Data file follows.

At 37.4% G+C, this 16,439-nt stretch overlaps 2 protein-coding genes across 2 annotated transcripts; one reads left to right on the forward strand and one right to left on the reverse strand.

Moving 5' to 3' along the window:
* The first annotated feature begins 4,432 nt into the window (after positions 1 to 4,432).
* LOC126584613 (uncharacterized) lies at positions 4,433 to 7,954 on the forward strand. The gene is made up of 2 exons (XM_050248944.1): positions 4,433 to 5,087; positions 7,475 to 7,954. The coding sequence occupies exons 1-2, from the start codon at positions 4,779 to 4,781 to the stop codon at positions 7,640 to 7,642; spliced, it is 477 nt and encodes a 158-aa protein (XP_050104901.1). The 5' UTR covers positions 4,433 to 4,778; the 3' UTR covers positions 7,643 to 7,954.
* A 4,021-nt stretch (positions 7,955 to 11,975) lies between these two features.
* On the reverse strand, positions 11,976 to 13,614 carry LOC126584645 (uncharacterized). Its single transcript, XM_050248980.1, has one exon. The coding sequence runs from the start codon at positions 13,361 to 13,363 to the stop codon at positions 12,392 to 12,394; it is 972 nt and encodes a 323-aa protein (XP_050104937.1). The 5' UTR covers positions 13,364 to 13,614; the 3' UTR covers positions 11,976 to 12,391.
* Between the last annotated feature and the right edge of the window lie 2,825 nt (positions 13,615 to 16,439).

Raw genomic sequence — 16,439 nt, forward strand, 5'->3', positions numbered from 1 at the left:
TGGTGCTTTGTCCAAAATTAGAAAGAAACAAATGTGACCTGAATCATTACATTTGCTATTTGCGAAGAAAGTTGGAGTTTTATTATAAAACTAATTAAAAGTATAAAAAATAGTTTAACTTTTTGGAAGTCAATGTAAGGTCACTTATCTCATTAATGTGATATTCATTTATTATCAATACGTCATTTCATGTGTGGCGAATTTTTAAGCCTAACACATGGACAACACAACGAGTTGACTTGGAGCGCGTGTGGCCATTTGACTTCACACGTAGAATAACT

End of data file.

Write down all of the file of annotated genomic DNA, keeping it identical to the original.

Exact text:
At 37.4% G+C, this 16,439-nt stretch overlaps 2 protein-coding genes across 2 annotated transcripts; one reads left to right on the forward strand and one right to left on the reverse strand.

Moving 5' to 3' along the window:
* The first annotated feature begins 4,432 nt into the window (after positions 1 to 4,432).
* LOC126584613 (uncharacterized) lies at positions 4,433 to 7,954 on the forward strand. The gene is made up of 2 exons (XM_050248944.1): positions 4,433 to 5,087; positions 7,475 to 7,954. The coding sequence occupies exons 1-2, from the start codon at positions 4,779 to 4,781 to the stop codon at positions 7,640 to 7,642; spliced, it is 477 nt and encodes a 158-aa protein (XP_050104901.1). The 5' UTR covers positions 4,433 to 4,778; the 3' UTR covers positions 7,643 to 7,954.
* A 4,021-nt stretch (positions 7,955 to 11,975) lies between these two features.
* On the reverse strand, positions 11,976 to 13,614 carry LOC126584645 (uncharacterized). Its single transcript, XM_050248980.1, has one exon. The coding sequence runs from the start codon at positions 13,361 to 13,363 to the stop codon at positions 12,392 to 12,394; it is 972 nt and encodes a 323-aa protein (XP_050104937.1). The 5' UTR covers positions 13,364 to 13,614; the 3' UTR covers positions 11,976 to 12,391.
* Between the last annotated feature and the right edge of the window lie 2,825 nt (positions 13,615 to 16,439).

Raw genomic sequence — 16,439 nt, forward strand, 5'->3', positions numbered from 1 at the left:
TGGTGCTTTGTCCAAAATTAGAAAGAAACAAATGTGACCTGAATCATTACATTTGCTATTTGCGAAGAAAGTTGGAGTTTTATTATAAAACTAATTAAAAGTATAAAAAATAGTTTAACTTTTTGGAAGTCAATGTAAGGTCACTTATCTCATTAATGTGATATTCATTTATTATCAATACGTCATTTCATGTGTGGCGAATTTTTAAGCCTAACACATGGACAACACAACGAGTTGACTTGGAGCGCGTGTGGCCATTTGACTTCACACGTAGAATAACT